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Subject: Re: Agreeing with Corentin's point re: problem with strict use of abstract characters
From: Jens Maurer (Jens.Maurer_at_[hidden])
Date: 2020-06-15 02:59:17


On 14/06/2020 22.57, Corentin Jabot wrote:
>
>
> On Sun, 14 Jun 2020 at 22:45, Jens Maurer <Jens.Maurer_at_[hidden] <mailto:Jens.Maurer_at_[hidden]>> wrote:
>
> On 14/06/2020 22.19, Corentin Jabot wrote:
> >
> >
> > On Sun, 14 Jun 2020 at 21:55, Jens Maurer <Jens.Maurer_at_[hidden] <mailto:Jens.Maurer_at_[hidden]> <mailto:Jens.Maurer_at_[hidden] <mailto:Jens.Maurer_at_[hidden]>>> wrote:
>
> >     No, each code point in a sequence (given Unicode input) is a separate abstract character
> >     in my view (after combining surrogate pairs, of course).
> >
> >
> > For example diatrics, when preceded by a letter are not considered abstract characters of their own.
>
> "Abstract character" is defined in https://www.unicode.org/glossary/ as follows:
>
> "A unit of information used for the organization, control, or representation of textual data."
> (ISO 10646 does not appear to have a definition in its clause 3.)
>
> I'm not seeing a conflict between that definition and my view that a diacritic,
> preceded by a letter, can be viewed as two different abstract characters.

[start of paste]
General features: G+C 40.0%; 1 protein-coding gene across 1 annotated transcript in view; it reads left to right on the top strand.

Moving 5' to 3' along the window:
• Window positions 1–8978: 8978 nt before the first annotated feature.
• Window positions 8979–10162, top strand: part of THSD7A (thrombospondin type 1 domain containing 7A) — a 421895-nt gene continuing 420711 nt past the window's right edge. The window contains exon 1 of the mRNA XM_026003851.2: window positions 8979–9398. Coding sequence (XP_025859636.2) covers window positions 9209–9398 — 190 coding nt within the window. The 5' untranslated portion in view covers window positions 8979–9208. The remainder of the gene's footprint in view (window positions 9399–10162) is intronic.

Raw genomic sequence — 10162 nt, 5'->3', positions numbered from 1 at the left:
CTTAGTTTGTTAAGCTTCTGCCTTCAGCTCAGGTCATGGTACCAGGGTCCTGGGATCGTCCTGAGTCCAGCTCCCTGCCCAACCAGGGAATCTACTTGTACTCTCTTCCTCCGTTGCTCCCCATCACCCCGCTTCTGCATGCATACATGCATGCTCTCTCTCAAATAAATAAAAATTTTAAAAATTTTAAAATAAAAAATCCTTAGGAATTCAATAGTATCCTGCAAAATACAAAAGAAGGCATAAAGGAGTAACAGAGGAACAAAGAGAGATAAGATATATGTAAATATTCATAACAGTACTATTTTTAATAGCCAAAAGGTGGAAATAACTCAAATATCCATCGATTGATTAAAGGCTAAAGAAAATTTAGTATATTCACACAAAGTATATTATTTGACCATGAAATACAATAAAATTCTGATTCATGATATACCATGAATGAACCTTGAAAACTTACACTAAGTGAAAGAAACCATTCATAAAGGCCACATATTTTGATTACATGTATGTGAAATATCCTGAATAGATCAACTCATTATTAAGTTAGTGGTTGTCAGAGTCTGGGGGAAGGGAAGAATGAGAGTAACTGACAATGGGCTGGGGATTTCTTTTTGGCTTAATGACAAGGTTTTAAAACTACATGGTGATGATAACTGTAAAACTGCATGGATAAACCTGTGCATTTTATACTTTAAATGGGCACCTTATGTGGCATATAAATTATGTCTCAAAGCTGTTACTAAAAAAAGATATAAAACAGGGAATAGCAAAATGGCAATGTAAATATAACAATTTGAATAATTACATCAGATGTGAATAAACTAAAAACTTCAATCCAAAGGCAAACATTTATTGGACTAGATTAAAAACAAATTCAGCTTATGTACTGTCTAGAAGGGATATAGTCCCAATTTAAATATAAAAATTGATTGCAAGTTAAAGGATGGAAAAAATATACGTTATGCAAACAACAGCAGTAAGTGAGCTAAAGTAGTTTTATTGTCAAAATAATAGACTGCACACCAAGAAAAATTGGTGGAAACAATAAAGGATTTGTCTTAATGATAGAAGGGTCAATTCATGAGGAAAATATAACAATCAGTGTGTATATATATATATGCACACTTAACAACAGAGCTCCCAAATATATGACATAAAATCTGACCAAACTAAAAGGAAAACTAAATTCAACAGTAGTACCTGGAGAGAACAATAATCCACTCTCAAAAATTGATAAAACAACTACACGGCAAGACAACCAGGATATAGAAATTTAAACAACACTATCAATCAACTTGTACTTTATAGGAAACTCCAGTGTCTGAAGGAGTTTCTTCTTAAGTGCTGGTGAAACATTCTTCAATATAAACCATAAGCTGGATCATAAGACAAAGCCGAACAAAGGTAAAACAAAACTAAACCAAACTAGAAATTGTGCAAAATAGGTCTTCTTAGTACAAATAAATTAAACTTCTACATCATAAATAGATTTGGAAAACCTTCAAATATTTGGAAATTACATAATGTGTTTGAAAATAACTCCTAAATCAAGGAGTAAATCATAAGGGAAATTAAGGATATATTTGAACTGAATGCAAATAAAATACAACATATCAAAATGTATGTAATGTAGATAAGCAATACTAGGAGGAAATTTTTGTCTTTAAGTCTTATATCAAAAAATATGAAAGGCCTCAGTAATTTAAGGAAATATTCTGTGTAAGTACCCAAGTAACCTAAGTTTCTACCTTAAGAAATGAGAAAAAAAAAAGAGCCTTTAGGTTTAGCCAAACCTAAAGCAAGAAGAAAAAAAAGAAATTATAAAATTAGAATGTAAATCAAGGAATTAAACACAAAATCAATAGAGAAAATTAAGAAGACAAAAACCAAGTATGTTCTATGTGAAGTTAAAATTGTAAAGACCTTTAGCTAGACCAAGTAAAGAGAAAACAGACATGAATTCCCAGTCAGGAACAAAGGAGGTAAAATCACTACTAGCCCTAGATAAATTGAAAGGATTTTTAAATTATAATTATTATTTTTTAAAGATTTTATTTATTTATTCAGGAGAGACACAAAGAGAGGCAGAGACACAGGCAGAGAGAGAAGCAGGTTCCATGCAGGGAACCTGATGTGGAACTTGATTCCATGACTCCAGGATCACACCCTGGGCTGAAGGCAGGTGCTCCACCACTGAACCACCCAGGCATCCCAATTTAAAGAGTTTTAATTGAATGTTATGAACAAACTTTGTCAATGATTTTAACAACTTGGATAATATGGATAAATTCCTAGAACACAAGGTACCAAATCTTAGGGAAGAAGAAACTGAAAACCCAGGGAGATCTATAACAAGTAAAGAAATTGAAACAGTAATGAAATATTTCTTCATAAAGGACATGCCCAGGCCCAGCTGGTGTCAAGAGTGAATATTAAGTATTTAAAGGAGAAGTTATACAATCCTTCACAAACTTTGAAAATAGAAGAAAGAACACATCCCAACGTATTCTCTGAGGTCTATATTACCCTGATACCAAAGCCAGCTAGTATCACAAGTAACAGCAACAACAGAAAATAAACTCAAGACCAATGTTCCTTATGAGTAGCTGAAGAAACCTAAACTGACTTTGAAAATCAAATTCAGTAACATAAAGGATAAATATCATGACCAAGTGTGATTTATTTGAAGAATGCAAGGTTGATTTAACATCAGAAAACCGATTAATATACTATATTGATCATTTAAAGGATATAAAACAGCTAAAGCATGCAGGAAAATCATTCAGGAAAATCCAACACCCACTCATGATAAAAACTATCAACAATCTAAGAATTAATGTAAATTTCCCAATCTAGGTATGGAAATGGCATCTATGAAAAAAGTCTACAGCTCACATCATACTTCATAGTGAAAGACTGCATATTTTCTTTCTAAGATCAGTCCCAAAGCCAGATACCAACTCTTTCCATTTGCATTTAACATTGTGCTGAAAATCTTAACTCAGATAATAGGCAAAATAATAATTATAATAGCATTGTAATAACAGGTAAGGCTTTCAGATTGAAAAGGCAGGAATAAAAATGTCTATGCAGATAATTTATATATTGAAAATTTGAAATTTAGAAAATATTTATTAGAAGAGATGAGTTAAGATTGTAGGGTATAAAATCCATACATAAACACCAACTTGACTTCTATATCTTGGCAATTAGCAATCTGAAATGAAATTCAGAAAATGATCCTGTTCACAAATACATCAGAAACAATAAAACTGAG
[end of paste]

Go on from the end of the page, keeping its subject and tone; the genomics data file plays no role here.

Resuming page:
> I agree that the alternate viewpoint "single abstract character" is not
> in conflict with the definition, either.
>
> What is your statement "are not considered abstract characters of their own"
> (which seems to leave little room for alternatives) based on?
>
>
> Right the glossary, is very much incomplete
>
> The definition is given in Unicode 13. 3.4 ( http://www.unicode.org/versions/Unicode13.0.0/ch03.pdf%c2 ) 

Hm... ISO 10646:2017 doesn't even contain a definition of
"abstract character" in its clause 3.

> Abstract character: A unit of information used for the organization, control, or representation of textual data.
> • When representing data, the nature of that data is generally symbolic as
> opposed to some other kind of data (for example, aural or visual). Examples of
> such symbolic data include letters, ideographs, digits, punctuation, technical
> symbols, and dingbats.
> • An abstract character has no concrete form and should not be confused with a
> glyph.
> • An abstract character does not necessarily correspond to what a user thinks of
> as a “character” and should not be confused with a grapheme.
> • The abstract characters encoded by the Unicode Standard are known as Unicode abstract characters.
> *• Abstract characters not directly encoded by the Unicode Standard can often be represented by the use of combining character sequences.

From the standpoint of normative wording, it's a bit unfortunate that
the "terms and definitions" section of ISO 10646 does not properly
define the term as it appears to be commonly understood.

I thought ISO 10646 would be a direct representation of Unicode something,
but apparently, it isn't.

Also, "what a user thinks" is more than sloppy wording for a standard.

Jens


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